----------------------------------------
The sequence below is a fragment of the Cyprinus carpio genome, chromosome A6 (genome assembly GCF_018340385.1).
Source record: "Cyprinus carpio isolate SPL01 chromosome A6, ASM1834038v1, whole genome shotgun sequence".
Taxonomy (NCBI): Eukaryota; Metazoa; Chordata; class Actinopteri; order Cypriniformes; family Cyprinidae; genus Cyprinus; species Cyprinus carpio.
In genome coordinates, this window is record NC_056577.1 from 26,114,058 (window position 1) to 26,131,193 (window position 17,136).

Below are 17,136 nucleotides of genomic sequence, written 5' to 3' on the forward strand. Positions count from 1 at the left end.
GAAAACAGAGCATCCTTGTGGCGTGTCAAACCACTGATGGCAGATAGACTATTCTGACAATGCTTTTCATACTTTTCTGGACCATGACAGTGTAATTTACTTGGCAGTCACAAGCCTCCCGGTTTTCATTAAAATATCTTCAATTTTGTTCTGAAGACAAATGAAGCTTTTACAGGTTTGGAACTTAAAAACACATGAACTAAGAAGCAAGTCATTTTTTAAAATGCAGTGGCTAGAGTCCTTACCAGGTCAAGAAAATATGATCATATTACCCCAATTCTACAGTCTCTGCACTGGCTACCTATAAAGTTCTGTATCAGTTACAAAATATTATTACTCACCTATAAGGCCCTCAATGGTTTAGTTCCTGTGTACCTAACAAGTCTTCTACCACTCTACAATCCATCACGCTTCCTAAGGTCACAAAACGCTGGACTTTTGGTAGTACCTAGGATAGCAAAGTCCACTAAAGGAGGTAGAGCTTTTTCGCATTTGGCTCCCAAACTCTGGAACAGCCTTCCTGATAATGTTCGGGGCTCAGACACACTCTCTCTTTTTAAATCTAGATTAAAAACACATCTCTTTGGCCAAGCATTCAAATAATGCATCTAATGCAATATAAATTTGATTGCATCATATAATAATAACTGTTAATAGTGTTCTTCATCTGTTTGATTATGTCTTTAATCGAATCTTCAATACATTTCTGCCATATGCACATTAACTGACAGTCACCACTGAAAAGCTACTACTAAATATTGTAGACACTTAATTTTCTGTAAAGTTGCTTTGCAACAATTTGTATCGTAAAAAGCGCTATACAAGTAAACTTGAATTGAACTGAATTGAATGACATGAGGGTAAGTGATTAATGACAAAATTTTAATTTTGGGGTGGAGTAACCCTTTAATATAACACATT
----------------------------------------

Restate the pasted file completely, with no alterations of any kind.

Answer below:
The sequence below is a fragment of the Cyprinus carpio genome, chromosome A6 (genome assembly GCF_018340385.1).
Source record: "Cyprinus carpio isolate SPL01 chromosome A6, ASM1834038v1, whole genome shotgun sequence".
Taxonomy (NCBI): Eukaryota; Metazoa; Chordata; class Actinopteri; order Cypriniformes; family Cyprinidae; genus Cyprinus; species Cyprinus carpio.
In genome coordinates, this window is record NC_056577.1 from 26,114,058 (window position 1) to 26,131,193 (window position 17,136).

Below are 17,136 nucleotides of genomic sequence, written 5' to 3' on the forward strand. Positions count from 1 at the left end.
GAAAACAGAGCATCCTTGTGGCGTGTCAAACCACTGATGGCAGATAGACTATTCTGACAATGCTTTTCATACTTTTCTGGACCATGACAGTGTAATTTACTTGGCAGTCACAAGCCTCCCGGTTTTCATTAAAATATCTTCAATTTTGTTCTGAAGACAAATGAAGCTTTTACAGGTTTGGAACTTAAAAACACATGAACTAAGAAGCAAGTCATTTTTTAAAATGCAGTGGCTAGAGTCCTTACCAGGTCAAGAAAATATGATCATATTACCCCAATTCTACAGTCTCTGCACTGGCTACCTATAAAGTTCTGTATCAGTTACAAAATATTATTACTCACCTATAAGGCCCTCAATGGTTTAGTTCCTGTGTACCTAACAAGTCTTCTACCACTCTACAATCCATCACGCTTCCTAAGGTCACAAAACGCTGGACTTTTGGTAGTACCTAGGATAGCAAAGTCCACTAAAGGAGGTAGAGCTTTTTCGCATTTGGCTCCCAAACTCTGGAACAGCCTTCCTGATAATGTTCGGGGCTCAGACACACTCTCTCTTTTTAAATCTAGATTAAAAACACATCTCTTTGGCCAAGCATTCAAATAATGCATCTAATGCAATATAAATTTGATTGCATCATATAATAATAACTGTTAATAGTGTTCTTCATCTGTTTGATTATGTCTTTAATCGAATCTTCAATACATTTCTGCCATATGCACATTAACTGACAGTCACCACTGAAAAGCTACTACTAAATATTGTAGACACTTAATTTTCTGTAAAGTTGCTTTGCAACAATTTGTATCGTAAAAAGCGCTATACAAGTAAACTTGAATTGAACTGAATTGAATGACATGAGGGTAAGTGATTAATGACAAAATTTTAATTTTGGGGTGGAGTAACCCTTTAATATAACACATT